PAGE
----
Green Clinic has capitalized on that kind of comprehensive systems management to become an integral part of the medical practice and collaborate for better patient care.
Read our new paper, Realizing the Return on Healthcare IT Investment, and discover more ways to reduce the complexity and cost of application deployment and endpoint protection in your healthcare organization.
About Christopher Garcia
A ten-year Dell veteran, Chris has had experience in various marketing roles within the organization. He is currently a Senior Product Marketing Manager.
View all posts by Christopher Garcia
By David Griggs
Ohio’s academic, science and technology communities will be getting quite a lift this year as the Ohio Supercomputer Center (OSC), an OH-TECH Consortium member, adds a powerful new supercomputer from Dell. The enhancement is part of a $9.7 million investment recently approved by Ohio’s State Controlling Board and stems from a $12 million appropriation included in the 2014-15 Ohio biennial capital budget.
OSC is a regional center, founded in 1987, that provides supercomputing services and expertise to local industries and university researchers. Currently, it offers computational services via three supercomputer clusters: the IBM/AMD Glenn Cluster, the HP/Intel Ruby Cluster, and the HP/Intel Oakley Cluster. The Dell supercomputer will be replacing the Glenn Cluster and part of the Oakley Cluster, adding a much-needed increase in computing power and storage, as the center is running near peak capacity. The center’s interim director, Dr. David Hudak, Ph.D., expects that this new addition will greatly help industrial and academic clients alike, fostering new research and innovation.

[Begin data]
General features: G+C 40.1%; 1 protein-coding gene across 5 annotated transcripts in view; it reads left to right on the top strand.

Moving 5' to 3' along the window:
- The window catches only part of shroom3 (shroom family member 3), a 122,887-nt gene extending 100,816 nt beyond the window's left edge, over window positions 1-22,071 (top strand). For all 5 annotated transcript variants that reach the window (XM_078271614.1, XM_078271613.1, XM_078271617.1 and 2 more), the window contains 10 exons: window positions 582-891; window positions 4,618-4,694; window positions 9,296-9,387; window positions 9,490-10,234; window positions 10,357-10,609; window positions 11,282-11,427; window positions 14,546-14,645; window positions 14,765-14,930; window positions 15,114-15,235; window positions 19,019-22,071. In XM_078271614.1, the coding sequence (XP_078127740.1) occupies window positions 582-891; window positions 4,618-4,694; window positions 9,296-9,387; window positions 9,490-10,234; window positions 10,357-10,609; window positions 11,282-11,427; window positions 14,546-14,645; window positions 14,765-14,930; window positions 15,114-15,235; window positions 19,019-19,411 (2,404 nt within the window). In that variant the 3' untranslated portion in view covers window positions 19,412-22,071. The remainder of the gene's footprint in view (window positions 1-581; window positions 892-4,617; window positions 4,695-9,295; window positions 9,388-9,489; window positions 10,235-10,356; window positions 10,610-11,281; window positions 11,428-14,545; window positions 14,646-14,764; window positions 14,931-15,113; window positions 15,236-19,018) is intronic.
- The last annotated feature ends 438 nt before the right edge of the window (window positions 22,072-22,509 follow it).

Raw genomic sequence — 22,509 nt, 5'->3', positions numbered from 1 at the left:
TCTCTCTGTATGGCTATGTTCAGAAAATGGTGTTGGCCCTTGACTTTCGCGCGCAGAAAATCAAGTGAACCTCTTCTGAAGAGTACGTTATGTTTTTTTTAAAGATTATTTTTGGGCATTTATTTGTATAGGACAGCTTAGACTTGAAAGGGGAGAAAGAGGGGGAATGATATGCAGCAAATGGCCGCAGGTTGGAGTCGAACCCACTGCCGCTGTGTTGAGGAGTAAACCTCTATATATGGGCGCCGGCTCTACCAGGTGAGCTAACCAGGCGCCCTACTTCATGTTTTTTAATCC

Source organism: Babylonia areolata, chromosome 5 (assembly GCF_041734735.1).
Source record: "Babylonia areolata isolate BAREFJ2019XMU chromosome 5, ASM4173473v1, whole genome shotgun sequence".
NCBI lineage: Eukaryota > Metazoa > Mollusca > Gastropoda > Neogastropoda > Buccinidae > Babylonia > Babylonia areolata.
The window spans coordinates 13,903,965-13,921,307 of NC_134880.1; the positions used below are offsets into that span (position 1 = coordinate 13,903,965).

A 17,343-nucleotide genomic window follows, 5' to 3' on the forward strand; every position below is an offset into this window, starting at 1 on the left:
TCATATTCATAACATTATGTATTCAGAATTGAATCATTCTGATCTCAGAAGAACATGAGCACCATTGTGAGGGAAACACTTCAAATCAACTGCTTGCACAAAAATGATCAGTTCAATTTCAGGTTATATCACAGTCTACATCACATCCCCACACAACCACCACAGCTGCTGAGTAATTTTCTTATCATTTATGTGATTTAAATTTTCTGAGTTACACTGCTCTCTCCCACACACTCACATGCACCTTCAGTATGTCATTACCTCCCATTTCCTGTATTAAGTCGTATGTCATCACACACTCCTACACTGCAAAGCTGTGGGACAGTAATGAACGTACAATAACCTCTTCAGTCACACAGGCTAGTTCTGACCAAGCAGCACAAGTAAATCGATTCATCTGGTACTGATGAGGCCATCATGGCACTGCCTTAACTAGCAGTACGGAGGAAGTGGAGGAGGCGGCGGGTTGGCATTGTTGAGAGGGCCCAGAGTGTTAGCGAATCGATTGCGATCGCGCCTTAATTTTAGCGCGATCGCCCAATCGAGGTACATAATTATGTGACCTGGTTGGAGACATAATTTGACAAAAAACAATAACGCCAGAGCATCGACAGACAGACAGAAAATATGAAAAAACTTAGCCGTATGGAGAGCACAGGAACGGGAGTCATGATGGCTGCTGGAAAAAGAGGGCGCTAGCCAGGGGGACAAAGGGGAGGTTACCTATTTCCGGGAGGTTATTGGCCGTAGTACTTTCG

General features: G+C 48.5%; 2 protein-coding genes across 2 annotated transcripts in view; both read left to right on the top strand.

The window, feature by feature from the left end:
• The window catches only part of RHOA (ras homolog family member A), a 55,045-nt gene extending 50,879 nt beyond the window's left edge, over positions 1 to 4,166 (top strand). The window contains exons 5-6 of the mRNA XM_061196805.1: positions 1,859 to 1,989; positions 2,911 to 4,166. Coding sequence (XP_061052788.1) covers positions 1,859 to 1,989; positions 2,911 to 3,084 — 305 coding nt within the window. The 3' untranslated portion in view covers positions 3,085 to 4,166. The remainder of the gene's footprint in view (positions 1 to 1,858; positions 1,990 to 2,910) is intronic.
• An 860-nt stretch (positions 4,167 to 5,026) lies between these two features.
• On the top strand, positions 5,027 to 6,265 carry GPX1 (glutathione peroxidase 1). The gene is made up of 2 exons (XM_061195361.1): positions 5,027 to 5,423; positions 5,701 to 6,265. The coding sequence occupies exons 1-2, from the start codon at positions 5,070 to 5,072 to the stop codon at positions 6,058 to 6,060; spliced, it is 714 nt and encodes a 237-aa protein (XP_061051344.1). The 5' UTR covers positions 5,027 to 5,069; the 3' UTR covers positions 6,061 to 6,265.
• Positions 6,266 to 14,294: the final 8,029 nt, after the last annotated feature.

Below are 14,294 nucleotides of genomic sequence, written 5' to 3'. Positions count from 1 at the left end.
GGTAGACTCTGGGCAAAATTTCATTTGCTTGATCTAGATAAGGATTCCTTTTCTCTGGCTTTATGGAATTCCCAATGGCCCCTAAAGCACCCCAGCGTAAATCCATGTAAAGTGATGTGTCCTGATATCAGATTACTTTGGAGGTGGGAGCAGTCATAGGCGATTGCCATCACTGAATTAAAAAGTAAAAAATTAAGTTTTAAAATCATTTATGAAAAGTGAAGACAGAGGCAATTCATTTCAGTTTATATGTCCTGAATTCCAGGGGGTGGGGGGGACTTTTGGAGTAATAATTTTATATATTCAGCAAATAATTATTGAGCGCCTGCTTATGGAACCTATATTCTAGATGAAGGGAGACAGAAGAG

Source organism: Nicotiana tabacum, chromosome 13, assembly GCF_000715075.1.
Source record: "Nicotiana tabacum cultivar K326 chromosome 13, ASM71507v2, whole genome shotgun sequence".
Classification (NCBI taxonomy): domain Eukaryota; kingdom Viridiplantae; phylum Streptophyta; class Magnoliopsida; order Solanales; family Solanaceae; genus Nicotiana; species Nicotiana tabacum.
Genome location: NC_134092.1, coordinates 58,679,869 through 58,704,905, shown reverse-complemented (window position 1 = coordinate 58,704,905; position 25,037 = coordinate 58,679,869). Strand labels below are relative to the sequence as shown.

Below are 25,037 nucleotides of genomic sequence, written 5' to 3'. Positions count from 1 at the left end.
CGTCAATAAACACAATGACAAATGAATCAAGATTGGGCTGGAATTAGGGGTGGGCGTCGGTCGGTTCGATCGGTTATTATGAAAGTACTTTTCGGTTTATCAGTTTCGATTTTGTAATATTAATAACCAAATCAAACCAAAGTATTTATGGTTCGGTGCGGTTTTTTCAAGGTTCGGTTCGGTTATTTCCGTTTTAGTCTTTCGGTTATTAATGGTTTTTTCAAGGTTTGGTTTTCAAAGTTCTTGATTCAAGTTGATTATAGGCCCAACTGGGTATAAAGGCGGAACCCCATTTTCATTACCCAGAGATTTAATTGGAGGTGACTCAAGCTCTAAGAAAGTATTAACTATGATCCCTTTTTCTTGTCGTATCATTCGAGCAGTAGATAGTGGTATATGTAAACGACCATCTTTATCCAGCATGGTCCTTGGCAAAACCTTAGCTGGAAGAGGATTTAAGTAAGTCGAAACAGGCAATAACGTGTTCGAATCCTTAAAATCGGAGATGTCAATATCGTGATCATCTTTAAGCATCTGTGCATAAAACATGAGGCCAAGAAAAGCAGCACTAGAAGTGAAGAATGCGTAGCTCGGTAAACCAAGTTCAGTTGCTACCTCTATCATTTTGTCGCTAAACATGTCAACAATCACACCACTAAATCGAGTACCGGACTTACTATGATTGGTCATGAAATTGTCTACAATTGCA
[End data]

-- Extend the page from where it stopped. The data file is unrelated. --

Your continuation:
For more information, please see the recent articles on insideHPC and HPCWire.
Effective software asset management (SAM) is more important than ever. Applications are increasing in both number and variety, with mobile applications quickly becoming the standard, The ease of cloud application deployment is resulting in more shadow IT, yet today’s global workforce demands 24/7 application availability.
How can IT ensure security, compliance and availability in this new reality? Here are ten key tips for success:
Following these tips will help you implement effective, centralized application management. To learn more, take a look at the latest chapter in our e-book, “Technology Tunnel Vision, Part 3: Expanding control of your application environment.”
About David Manks
David Manks is a Solutions Marketing Director for Dell Software focusing on endpoint management and security products.
View all posts by David Manks |
While advances have been made in recent years, a gender gap still exists and in some cases have widened in the STEM (science, technology, engineer, and mathematics) fields. Please join us for a ThinkChat conversation to discuss how women today are bridging the gap. Come share your experiences. How have you seen that women in the IT and engineering world have found ways to bridge the gap and share their successes in affecting change in the world we love.
Follow #ThinkChat on Twitter and join the conversation!
Where: Live on Twitter – Follow Hashtag #ThinkChat to get your questions answered and participate in the conversation!
When: March 11, at 11:00 AM PST
Questions discussed on this program will include:
About Joanna Schloss
Joanna Schloss is a subject matter expert in the Dell Center of Excellence specializing in data and information management. Her areas of expertise include big data analytics, business intelligence, business analytics, and data warehousing.
View all posts by Joanna Schloss |
Discussing how data analytics can enable healthcare professionals to provide a higher level of care, Joanna offers an overview in Building Better Healthcare, where she outline how professionals can apply this tool to drive innovation without losing value.